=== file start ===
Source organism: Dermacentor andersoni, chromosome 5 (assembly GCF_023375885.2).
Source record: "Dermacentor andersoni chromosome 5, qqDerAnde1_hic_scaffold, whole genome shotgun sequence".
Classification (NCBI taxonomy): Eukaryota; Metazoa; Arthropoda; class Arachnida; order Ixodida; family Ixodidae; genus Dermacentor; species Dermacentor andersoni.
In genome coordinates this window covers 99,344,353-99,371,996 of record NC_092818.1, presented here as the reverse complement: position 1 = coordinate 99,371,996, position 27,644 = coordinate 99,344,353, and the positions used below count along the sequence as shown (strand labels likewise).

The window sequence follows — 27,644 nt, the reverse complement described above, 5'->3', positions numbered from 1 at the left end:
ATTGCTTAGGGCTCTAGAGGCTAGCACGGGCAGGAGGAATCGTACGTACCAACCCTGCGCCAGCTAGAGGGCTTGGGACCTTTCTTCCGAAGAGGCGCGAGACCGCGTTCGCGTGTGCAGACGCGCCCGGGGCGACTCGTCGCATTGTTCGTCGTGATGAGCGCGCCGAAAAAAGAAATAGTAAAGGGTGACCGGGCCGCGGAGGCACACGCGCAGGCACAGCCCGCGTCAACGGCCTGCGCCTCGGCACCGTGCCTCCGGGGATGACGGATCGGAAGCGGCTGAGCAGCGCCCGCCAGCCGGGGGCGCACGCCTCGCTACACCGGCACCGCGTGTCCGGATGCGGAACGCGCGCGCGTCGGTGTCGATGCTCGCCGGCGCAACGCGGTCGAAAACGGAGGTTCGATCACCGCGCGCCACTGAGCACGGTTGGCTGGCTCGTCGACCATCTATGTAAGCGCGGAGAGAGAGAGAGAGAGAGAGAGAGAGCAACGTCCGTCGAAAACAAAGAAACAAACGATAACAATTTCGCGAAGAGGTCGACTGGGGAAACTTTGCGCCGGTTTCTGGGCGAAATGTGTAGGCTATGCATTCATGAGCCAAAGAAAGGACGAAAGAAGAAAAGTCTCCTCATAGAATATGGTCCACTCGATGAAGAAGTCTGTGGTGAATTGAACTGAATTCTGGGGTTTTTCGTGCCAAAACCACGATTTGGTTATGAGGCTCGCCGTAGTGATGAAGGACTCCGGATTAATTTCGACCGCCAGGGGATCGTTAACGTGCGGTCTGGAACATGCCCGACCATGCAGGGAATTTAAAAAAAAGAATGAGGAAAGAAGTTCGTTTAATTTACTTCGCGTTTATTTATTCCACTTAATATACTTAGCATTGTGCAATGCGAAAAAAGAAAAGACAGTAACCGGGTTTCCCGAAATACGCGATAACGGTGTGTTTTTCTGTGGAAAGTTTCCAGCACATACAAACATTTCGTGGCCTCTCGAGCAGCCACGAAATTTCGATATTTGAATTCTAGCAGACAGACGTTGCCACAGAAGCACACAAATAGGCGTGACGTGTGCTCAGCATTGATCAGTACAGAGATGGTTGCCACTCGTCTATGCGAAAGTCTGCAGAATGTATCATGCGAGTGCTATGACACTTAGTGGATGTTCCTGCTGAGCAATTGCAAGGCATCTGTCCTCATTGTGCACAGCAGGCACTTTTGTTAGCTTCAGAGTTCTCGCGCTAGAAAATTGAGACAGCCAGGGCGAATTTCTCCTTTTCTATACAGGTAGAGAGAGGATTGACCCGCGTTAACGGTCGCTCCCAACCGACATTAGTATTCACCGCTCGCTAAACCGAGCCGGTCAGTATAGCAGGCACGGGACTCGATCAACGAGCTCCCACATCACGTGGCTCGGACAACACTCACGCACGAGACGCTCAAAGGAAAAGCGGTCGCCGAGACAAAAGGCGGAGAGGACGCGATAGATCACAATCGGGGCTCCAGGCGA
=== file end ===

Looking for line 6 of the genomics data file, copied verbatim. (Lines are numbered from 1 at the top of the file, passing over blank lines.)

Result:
ATTGCTTAGGGCTCTAGAGGCTAGCACGGGCAGGAGGAATCGTACGTACCAACCCTGCGCCAGCTAGAGGGCTTGGGACCTTTCTTCCGAAGAGGCGCGAGACCGCGTTCGCGTGTGCAGACGCGCCCGGGGCGACTCGTCGCATTGTTCGTCGTGATGAGCGCGCCGAAAAAAGAAATAGTAAAGGGTGACCGGGCCGCGGAGGCACACGCGCAGGCACAGCCCGCGTCAACGGCCTGCGCCTCGGCACCGTGCCTCCGGGGATGACGGATCGGAAGCGGCTGAGCAGCGCCCGCCAGCCGGGGGCGCACGCCTCGCTACACCGGCACCGCGTGTCCGGATGCGGAACGCGCGCGCGTCGGTGTCGATGCTCGCCGGCGCAACGCGGTCGAAAACGGAGGTTCGATCACCGCGCGCCACTGAGCACGGTTGGCTGGCTCGTCGACCATCTATGTAAGCGCGGAGAGAGAGAGAGAGAGAGAGAGAGAGCAACGTCCGTCGAAAACAAAGAAACAAACGATAACAATTTCGCGAAGAGGTCGACTGGGGAAACTTTGCGCCGGTTTCTGGGCGAAATGTGTAGGCTATGCATTCATGAGCCAAAGAAAGGACGAAAGAAGAAAAGTCTCCTCATAGAATATGGTCCACTCGATGAAGAAGTCTGTGGTGAATTGAACTGAATTCTGGGGTTTTTCGTGCCAAAACCACGATTTGGTTATGAGGCTCGCCGTAGTGATGAAGGACTCCGGATTAATTTCGACCGCCAGGGGATCGTTAACGTGCGGTCTGGAACATGCCCGACCATGCAGGGAATTTAAAAAAAAGAATGAGGAAAGAAGTTCGTTTAATTTACTTCGCGTTTATTTATTCCACTTAATATACTTAGCATTGTGCAATGCGAAAAAAGAAAAGACAGTAACCGGGTTTCCCGAAATACGCGATAACGGTGTGTTTTTCTGTGGAAAGTTTCCAGCACATACAAACATTTCGTGGCCTCTCGAGCAGCCACGAAATTTCGATATTTGAATTCTAGCAGACAGACGTTGCCACAGAAGCACACAAATAGGCGTGACGTGTGCTCAGCATTGATCAGTACAGAGATGGTTGCCACTCGTCTATGCGAAAGTCTGCAGAATGTATCATGCGAGTGCTATGACACTTAGTGGATGTTCCTGCTGAGCAATTGCAAGGCATCTGTCCTCATTGTGCACAGCAGGCACTTTTGTTAGCTTCAGAGTTCTCGCGCTAGAAAATTGAGACAGCCAGGGCGAATTTCTCCTTTTCTATACAGGTAGAGAGAGGATTGACCCGCGTTAACGGTCGCTCCCAACCGACATTAGTATTCACCGCTCGCTAAACCGAGCCGGTCAGTATAGCAGGCACGGGACTCGATCAACGAGCTCCCACATCACGTGGCTCGGACAACACTCACGCACGAGACGCTCAAAGGAAAAGCGGTCGCCGAGACAAAAGGCGGAGAGGACGCGATAGATCACAATCGGGGCTCCAGGCGA